As the 2000 season A harvest gets underway across the country, market prices of staple commodities have begun a sharp seasonal decline. Although the price trend reflects a general improvement in both food availability and food access, many rural households still have poor food access. For example, during season A, reduced opportunities for households that rely on income from farm labor were caused, in part, by pessimism over last season’s poor rainfall performance. With limited wage employment available and low incomes, food market access will become increasingly difficult for many poor rural households. Furthermore, many rural households will sell their season A production earlier than usual to afford market purchases, school and health care fees and other expenses. Although the increased supply of agricultural products will bring market prices down in the short term, many of these households will need to buy staple foods later in the season at what will likely be a much higher price.
With its booming production of Irish potatoes, vegetables (especially cabbage) and beans, Gisenyi and Ruhengeri Prefectures are poised once again to become 2 of the major "breadbaskets" of the country. The rapid agricultural recovery recorded in 1999 in these Prefectures is impressive following the civil insecurity that had plagued this part of the country. However, the recent increase in civil insecurity could compromise this agricultural recovery.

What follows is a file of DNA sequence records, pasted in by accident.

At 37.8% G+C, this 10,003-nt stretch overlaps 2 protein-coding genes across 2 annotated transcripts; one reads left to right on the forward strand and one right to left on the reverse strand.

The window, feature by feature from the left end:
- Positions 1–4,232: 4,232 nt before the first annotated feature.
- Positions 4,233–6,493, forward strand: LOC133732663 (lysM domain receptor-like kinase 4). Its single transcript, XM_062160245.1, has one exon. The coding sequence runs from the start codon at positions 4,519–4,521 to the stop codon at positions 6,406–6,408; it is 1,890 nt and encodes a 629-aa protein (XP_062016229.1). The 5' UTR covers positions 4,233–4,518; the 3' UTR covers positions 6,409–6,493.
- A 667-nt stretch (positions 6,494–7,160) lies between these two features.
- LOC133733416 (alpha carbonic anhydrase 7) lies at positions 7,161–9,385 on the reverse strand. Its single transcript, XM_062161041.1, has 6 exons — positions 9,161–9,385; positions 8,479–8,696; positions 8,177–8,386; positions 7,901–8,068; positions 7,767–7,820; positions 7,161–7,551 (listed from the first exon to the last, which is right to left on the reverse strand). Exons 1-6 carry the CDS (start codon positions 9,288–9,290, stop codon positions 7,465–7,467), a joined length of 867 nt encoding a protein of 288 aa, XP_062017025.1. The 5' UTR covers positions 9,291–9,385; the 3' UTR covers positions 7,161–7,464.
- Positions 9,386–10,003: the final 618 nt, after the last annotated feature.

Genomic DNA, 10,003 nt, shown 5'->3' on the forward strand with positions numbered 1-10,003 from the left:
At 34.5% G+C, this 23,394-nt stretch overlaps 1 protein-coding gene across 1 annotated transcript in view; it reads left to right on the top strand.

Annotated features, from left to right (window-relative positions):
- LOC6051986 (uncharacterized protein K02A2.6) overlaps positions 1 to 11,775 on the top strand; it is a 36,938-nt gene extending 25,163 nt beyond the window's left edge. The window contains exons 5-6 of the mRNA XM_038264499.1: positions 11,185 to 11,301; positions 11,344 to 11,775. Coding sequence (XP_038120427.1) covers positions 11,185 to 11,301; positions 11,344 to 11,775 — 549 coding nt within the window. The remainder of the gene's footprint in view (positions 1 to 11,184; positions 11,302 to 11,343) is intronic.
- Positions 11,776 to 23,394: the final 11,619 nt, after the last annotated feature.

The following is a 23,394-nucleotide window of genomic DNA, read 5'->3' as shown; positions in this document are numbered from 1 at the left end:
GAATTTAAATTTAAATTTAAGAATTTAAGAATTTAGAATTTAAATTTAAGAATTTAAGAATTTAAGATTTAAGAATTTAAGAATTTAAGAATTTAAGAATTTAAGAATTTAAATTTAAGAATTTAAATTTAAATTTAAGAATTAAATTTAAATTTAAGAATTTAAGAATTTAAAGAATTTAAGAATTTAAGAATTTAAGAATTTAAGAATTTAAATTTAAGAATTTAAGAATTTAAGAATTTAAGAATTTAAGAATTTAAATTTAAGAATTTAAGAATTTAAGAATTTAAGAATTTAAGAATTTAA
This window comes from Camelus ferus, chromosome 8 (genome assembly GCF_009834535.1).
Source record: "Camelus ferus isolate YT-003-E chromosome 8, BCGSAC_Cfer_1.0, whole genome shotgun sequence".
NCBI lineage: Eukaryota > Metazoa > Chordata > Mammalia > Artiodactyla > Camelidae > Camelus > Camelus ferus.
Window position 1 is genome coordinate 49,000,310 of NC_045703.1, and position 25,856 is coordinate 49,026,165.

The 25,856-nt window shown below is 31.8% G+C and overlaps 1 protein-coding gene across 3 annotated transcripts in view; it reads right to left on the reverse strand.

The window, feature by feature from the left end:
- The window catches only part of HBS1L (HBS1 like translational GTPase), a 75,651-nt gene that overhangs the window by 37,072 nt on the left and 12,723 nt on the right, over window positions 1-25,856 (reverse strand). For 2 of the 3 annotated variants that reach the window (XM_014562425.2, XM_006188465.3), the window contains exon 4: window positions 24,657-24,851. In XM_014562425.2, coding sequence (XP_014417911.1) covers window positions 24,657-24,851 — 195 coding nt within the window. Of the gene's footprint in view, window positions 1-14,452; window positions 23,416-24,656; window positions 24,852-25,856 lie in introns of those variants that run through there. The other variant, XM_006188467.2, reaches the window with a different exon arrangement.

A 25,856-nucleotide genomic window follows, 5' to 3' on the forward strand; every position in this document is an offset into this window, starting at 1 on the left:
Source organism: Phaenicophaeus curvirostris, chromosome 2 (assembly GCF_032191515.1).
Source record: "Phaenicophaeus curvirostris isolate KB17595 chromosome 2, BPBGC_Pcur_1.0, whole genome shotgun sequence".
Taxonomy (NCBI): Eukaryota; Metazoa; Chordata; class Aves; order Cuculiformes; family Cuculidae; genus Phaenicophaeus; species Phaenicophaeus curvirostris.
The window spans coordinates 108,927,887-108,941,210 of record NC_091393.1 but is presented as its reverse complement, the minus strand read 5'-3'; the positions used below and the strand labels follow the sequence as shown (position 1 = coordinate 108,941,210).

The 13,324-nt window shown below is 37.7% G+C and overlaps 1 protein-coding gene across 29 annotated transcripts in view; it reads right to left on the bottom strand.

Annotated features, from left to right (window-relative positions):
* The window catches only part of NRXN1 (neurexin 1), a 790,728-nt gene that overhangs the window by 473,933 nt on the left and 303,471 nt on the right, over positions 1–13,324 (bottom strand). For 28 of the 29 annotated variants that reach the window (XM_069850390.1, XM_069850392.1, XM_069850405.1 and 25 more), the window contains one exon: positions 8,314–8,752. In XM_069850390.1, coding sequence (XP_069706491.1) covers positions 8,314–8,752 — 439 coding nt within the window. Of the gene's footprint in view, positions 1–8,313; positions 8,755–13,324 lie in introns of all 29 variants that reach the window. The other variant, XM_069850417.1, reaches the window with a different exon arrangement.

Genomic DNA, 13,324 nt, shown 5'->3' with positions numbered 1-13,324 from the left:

Following a joint WFP/NGO assessment to Kotido and Moroto Districts in December, WFP is making final preparations to provide food relief to an estimated 215,000 people who have insufficient access to food. Households in these Districts require assistance because of last season’s poor harvest, cattle raiding, high market prices and limited alternate sources of income. WFP, while still reviewing programming options, is seriously considering a 3-fold approach: immediately extending the present school-feeding program through the current school holiday and expanding it to children under 5; developing food-for-work projects in the most food-insecure sub-counties; and providing general free-food distribution if the food security situation deteriorates. Follow-on assessments that evaluate changes in food needs and identify geographic areas of highest food insecurity will be conducted by the Government, WFP, NGOs and FEWS and will be used to direct and adjust response initiatives.